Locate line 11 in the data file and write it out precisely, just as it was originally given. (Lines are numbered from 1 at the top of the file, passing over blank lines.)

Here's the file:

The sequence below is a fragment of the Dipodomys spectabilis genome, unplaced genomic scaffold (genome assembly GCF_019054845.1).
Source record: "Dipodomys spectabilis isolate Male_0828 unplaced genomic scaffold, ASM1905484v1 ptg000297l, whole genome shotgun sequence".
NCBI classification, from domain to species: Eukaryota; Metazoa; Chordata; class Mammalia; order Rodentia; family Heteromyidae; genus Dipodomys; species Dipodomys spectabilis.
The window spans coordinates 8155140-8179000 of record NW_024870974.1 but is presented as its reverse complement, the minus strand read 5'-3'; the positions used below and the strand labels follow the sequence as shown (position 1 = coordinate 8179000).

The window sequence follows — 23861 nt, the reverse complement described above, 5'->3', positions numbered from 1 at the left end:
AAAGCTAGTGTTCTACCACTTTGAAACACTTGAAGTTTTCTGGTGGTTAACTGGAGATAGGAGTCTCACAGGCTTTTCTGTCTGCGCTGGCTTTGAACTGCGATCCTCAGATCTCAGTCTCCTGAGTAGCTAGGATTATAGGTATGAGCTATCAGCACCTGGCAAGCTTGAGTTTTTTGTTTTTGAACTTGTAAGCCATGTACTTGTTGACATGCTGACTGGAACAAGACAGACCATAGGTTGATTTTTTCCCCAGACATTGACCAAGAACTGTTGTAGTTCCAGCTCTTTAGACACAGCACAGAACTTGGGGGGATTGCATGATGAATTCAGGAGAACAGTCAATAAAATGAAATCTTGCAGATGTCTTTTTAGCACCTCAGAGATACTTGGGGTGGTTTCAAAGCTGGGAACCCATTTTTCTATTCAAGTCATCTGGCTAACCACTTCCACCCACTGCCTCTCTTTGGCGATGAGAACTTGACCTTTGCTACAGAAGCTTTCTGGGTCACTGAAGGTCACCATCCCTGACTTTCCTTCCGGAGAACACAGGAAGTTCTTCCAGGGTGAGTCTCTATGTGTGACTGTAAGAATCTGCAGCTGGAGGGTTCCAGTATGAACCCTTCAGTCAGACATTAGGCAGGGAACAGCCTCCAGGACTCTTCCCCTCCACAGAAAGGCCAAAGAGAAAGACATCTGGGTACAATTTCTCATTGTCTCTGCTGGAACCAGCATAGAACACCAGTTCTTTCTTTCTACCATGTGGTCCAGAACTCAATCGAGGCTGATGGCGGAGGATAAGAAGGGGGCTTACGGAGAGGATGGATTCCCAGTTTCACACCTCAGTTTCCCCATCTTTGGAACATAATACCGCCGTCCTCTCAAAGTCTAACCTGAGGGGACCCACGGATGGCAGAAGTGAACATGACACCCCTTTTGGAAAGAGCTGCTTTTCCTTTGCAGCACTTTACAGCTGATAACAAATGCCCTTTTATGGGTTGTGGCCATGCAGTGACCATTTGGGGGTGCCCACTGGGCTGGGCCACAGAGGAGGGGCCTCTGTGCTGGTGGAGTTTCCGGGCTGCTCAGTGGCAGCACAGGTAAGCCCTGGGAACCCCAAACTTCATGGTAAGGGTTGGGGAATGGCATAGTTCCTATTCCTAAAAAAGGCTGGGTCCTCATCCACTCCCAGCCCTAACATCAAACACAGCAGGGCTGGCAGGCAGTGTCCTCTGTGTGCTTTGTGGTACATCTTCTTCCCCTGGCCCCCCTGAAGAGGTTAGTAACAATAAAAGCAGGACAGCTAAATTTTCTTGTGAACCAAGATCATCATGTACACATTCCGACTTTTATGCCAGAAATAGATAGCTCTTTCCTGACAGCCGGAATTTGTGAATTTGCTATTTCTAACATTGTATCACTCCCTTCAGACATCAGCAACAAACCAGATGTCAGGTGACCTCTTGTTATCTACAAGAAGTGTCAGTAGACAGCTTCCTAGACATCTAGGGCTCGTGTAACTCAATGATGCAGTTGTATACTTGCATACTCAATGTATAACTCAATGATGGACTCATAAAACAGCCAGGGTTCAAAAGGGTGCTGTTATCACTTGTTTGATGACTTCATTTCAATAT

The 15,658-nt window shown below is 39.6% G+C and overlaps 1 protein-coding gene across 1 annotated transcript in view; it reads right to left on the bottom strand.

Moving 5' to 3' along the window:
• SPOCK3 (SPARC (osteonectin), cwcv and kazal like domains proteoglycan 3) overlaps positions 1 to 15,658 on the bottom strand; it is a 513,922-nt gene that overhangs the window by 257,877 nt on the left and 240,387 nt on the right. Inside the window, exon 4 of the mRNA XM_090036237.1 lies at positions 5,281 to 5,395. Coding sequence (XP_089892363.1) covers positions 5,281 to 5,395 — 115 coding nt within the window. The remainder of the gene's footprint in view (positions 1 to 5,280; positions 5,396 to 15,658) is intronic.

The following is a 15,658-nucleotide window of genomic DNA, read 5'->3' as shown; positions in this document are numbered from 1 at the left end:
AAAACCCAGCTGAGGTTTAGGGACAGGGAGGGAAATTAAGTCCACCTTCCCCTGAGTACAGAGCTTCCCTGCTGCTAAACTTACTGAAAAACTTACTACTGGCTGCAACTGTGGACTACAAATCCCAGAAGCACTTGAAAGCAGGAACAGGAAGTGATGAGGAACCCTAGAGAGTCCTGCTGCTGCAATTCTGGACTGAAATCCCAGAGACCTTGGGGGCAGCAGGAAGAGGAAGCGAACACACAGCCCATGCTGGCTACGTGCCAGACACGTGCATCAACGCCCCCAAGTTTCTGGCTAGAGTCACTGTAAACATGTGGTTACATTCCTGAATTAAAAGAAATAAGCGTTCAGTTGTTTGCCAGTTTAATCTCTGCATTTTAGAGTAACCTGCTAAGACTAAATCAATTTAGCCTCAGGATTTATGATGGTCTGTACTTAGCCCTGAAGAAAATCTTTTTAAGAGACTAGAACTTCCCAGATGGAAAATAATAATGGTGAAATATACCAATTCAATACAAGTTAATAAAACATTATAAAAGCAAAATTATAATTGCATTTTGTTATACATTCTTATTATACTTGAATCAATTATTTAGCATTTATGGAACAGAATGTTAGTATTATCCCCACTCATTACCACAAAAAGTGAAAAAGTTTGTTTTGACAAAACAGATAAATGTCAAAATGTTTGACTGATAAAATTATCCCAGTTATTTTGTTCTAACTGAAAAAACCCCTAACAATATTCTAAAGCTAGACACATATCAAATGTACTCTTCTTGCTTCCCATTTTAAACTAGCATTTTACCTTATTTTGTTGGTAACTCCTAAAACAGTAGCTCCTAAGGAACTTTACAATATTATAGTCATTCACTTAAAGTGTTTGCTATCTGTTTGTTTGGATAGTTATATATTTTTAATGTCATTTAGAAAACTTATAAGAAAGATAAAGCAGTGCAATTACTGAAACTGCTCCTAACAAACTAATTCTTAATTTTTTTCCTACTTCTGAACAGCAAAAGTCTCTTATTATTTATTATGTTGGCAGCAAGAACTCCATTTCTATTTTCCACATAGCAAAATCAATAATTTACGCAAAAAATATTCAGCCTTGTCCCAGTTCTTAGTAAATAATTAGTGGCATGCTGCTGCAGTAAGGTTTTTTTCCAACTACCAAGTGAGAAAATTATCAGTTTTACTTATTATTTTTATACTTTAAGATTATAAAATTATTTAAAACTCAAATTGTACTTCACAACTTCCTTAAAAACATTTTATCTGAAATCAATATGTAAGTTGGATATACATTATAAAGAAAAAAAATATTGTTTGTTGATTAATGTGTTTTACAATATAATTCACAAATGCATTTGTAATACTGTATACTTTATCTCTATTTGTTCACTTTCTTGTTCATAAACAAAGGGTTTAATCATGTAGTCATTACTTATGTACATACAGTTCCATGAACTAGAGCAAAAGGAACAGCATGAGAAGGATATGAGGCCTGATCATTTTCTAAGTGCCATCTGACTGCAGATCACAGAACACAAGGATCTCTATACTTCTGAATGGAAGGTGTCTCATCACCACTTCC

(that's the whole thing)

AAAACCCAGCTGAGGTTTAGGGACAGGGAGGGAAATTAAGTCCACCTTCCCCTGAGTACAGAGCTTCCCTGCTGCTAAACTTACTGAAAAACTTACTACTGGCTGCAACTGTGGACTACAAATCCCAGAAGCACTTGAAAGCAGGAACAGGAAGTGATGAGGAACCCTAGAGAGTCCTGCTGCTGCAATTCTGGACTGAAATCCCAGAGACCTTGGGGGCAGCAGGAAGAGGAAGCGAACACACAGCCCATGCTGGCTACGTGCCAGACACGTGCATCAACGCCCCCAAGTTTCTGGCTAGAGTCACTGTAAACATGTGGTTACATTCCTGAATTAAAAGAAATAAGCGTTCAGTTGTTTGCCAGTTTAATCTCTGCATTTTAGAGTAACCTGCTAAGACTAAATCAATTTAGCCTCAGGATTTATGATGGTCTGTACTTAGCCCTGAAGAAAATCTTTTTAAGAGACTAGAACTTCCCAGATGGAAAATAATAATGGTGAAATATACCAATTCAATACAAGTTAATAAAACATTATAAAAGCAAAATTATAATTGCATTTTGTTATACATTCTTATTATACTTGAATCAATTATTTAGCATTTATGGAACAGAATGTTAGTATTATCCCCACTCATTACCACAAAAAGTGAAAAAGTTTGTTTTGACAAAACAGATAAATGTCAAAATGTTTGACTGATAAAATTATCCCAGTTATTTTGTTCTAACTGAAAAAACCCCTAACAATATTCTAAAGCTAGACACATATCAAATGTACTCTTCTTGCTTCCCATTTTAAACTAGCATTTTACCTTATTTTGTTGGTAACTCCTAAAACAGTAGCTCCTAAGGAACTTTACAATATTATAGTCATTCACTTAAAGTGTTTGCTATCTGTTTGTTTGGATAGTTATATATTTTTAATGTCATTTAGAAAACTTATAAGAAAGATAAAGCAGTGCAATTACTGAAACTGCTCCTAACAAACTAATTCTTAATTTTTTTCCTACTTCTGAACAGCAAAAGTCTCTTATTATTTATTATGTTGGCAGCAAGAACTCCATTTCTATTTTCCACATAGCAAAATCAATAATTTACGCAAAAAATATTCAGCCTTGTCCCAGTTCTTAGTAAATAATTAGTGGCATGCTGCTGCAGTAAGGTTTTTTTCCAACTACCAAGTGAGAAAATTATCAGTTTTACTTATTATTTTTATACTTTAAGATTATAAAATTATTTAAAACTCAAATTGTACTTCACAACTTCCTTAAAAACATTTTATCTGAAATCAATATGTAAGTTGGATATACATTATAAAGAAAAAAAATATTGTTTGTTGATTAATGTGTTTTACAATATAATTCACAAATGCATTTGTAATACTGTATACTTTATCTCTATTTGTTCACTTTCTTGTTCATAAACAAAGGGTTTAATCATGTAGTCATTACTTATGTACATACAGTTCCATGAACTAGAGCAAAAGGAACAGCATGAGAAGGATATGAGGCCTGATCATTTTCTAAGTGCCATCTGACTGCAGATCACAGAACACAAGGATCTCTATACTTCTGAATGGAAGGTGTCTCATCACCACTTCC